Month: June 2011

Patara – Soho

What an absolutely polarising experience, Patara was. On one hand, you have excellent, melt-in-your-mouth, near perfect main courses; and on the other you have what is probably the worst table service I’ve experienced all year. Somewhere in between were our starters.

DQ and I came to Patara‘s Soho restaurant for his birthday after a special screening of Senna at the Curzon Soho. It was a late dinner, 9:00pm, and most of the diners were on their way out. We sat down, ordered a couple glasses of wine, and waited. And waited. And waited. Finally after about 15 minutes, we were able to order starters.

We shared the Kong Nueng Ruam – Assorted steamed handcrafted dumplings with prawn, chicken and pork fillings – (£6.75) and the Porpia Tod – Crispy spring rolls of prawn, crabmeat and vegetable fillings – (£7.25), but unfortunately, that isn’t what arrived. Instead of the spring rolls, we were brought satay. Ok, fair enough – it happens – but we had to wait another 20 minutes to have it corrected.

Mistake aside, we mostly enjoyed what we had. The dumplings were perfectly steamed with three distinctly different fillings. The only slight disappointment was the shrimp dumpling, which was really quite dense and made chewing a bit more difficult than average.

Spring rolls were creatively packaged and lightly crisp. The crab rolls off to the left in the picture had clearly been sitting in the fryer too long, but the seasoning and lovely soy dipping sauce made it less noticeable.

If I sound a bit down about the starters, it’s only because the mains were so absolutely frickin’ brilliant in comparison. I’ll admit we were both a bit boring by going for the same type of meat (duck), but with both being cooked in different ways – and both being delicious – it showed me whoever was on the grill that night was a skilled DuckMaster™.

We had the Phed Tod Sauce Makham – Spiced crispy duck leg confit in piquant tamarind sauce and roasted pineapple – (£14.75) and the Phed Pad Graprao – Slices of Gressingham duck breast stir-fried in garlic and chilli sauce with crispy basil – (£14.50), with sides of rice (brown and white).

But again, there was a mixup, and I was brought brocoli instead of brown rice. We told the server, she apologised and promised to correct it. So we waited. And waited. And waited. Finally, I started tucking in to my duck before it got cold.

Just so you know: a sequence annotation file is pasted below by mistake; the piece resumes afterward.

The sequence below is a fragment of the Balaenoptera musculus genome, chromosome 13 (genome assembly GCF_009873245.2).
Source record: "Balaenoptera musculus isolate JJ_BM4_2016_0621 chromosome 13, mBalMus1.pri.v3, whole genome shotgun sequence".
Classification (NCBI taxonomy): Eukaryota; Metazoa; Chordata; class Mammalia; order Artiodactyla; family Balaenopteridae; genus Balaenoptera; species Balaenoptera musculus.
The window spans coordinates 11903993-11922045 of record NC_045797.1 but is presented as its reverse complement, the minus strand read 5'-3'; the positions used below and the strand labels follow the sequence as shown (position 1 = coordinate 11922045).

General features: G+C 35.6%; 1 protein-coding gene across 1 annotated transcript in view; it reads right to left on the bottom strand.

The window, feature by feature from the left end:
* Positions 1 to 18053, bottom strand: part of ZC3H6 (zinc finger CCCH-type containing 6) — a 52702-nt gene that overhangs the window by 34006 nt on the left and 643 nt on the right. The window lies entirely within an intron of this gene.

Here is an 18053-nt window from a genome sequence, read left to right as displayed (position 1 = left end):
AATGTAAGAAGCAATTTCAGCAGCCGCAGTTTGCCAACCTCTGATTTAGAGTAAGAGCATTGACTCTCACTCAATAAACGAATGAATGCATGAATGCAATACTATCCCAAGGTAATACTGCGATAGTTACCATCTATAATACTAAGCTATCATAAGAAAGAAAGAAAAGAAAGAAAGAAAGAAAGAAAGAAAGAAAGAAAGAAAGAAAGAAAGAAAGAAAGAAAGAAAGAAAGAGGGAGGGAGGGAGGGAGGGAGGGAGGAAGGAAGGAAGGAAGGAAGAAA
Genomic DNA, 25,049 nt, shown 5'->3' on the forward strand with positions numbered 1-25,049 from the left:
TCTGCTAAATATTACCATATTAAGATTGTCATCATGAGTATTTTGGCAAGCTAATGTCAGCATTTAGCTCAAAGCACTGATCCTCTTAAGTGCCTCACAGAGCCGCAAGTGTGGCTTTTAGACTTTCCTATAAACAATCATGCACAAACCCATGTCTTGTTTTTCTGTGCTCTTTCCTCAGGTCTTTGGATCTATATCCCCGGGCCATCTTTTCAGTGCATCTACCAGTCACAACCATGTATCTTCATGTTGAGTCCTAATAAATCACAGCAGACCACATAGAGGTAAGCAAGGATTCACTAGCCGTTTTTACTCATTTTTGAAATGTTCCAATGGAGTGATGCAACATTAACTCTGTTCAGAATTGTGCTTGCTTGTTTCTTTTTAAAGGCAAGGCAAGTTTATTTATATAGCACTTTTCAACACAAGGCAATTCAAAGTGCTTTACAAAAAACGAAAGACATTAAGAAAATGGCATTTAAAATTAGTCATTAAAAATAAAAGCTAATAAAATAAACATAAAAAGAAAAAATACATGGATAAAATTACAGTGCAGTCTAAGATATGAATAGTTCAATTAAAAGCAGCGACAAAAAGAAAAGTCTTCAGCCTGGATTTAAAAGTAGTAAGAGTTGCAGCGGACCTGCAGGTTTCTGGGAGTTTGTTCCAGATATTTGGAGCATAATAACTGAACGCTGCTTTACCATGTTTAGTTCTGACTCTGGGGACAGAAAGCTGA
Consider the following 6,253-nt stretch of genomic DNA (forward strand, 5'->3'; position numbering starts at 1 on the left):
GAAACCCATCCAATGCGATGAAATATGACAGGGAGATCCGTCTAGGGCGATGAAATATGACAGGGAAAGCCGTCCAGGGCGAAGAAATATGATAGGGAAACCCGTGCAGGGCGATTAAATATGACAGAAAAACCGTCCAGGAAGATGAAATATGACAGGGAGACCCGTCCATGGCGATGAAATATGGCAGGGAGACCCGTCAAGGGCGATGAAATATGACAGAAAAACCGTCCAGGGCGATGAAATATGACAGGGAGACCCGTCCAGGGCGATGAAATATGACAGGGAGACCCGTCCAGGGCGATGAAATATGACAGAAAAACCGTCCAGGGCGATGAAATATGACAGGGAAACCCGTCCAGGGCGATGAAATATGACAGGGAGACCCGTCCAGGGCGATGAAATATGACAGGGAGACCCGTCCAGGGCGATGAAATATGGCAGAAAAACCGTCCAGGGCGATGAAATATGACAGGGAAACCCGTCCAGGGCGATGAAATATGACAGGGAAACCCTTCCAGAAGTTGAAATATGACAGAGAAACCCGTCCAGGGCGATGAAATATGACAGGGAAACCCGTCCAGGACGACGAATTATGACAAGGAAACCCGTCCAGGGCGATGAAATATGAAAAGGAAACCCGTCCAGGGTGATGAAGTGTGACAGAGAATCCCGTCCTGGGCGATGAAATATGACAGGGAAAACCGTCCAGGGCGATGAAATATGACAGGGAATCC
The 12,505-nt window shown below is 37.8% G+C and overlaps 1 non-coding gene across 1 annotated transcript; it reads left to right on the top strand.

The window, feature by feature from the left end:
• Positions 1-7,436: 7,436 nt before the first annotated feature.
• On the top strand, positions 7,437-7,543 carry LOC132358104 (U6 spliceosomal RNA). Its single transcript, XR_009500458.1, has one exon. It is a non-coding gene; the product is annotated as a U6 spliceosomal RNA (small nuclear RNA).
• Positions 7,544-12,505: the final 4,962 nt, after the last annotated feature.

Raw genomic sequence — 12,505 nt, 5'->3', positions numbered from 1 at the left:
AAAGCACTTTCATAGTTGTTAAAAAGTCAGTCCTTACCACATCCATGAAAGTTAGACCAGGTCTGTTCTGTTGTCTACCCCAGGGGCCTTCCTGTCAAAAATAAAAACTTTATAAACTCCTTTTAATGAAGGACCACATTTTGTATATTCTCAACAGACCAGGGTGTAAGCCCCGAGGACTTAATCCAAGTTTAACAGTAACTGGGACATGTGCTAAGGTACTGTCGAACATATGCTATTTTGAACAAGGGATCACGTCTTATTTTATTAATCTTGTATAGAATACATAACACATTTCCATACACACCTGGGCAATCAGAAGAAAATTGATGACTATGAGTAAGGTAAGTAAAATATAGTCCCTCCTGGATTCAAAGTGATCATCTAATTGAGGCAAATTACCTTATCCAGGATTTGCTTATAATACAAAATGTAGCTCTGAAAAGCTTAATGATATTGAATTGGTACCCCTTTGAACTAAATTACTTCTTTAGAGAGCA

And it was delicious. So tender it fell of the bone. The roasted pineapple’s tart juice mixed perfectly with the sweetness of the tamarind sauce. With just a bit of heat and a few bitter garnishes, this dish achieved brilliantly what all Thai food strives for: the perfect balance of the sweet, spicy, bitter and sour.

DQ’s duck breast was equally tender, and the crispy basil was rich and fragrant, giving a delightful texture to the dish overall.

But guess what? Despite us trying to make eye contact with every server that walked by, my brown rice never showed up. It was fine because DQ shared his with me, but it really shouldn’t have happened in the first place.

By this time, it was nearly 11:30, and the thought of staying another estimated hour for dessert made me ill. With my credit card out and waving in my hand, we flagged down the server for our bill, and sure enough, we were charged for the missing brown rice and the satay instead of the spring rolls. I let him know, he disappeared for another 10 minutes. I still had my card out, clearly ready to pay, but as he returned the new receipt, there was no credit card machine to be found. Another 10 minutes passed before he came back with one. I swear, I couldn’t make this shit up.

I really really want this to be one bad service experience because, honestly, the food was gorgeous, but I’m not sure I could take a repeat of that dinner.

Patara on Urbanspoon

Viajante (Second Visit) – Bethnal Green

I do tend to go on quite a bit about Viajante. I went once last year for the 3-course lunch, and it ranked no.2 in my best restaurants in London list behind Launceston Place. This time, I went back for dinner. A full six plate extravaganza, which  – with all the amuses and a special bonus dish sent over to our table by the restaurant’s lovely comms guy, Richard – ended up being about 13. It’s a lot to take in, and you don’t need to know my every thought, so I’ll be succinct. The pictures say a lot more about the complexity of what we ate, so I’ll let the visuals do the talking.

Part 1 – The amuse bouche and bread and butter:
Crab doughnuts, Thai Explosion II and Duck Ham

Mackerel with lemon and Wood Sorbet

Fresh Cheese with Peas and Flowers

Bread with Chicken Skin Butter and Black Pudding Butter

I’m still in love with the Thai Explosion II and it’s delicious crispy chicken skin, but what really took it for me was the Black Pudding butter. It certainly wouldn’t win any healthy eating awards, but my god, it was worth it.

Part 2 – The starters: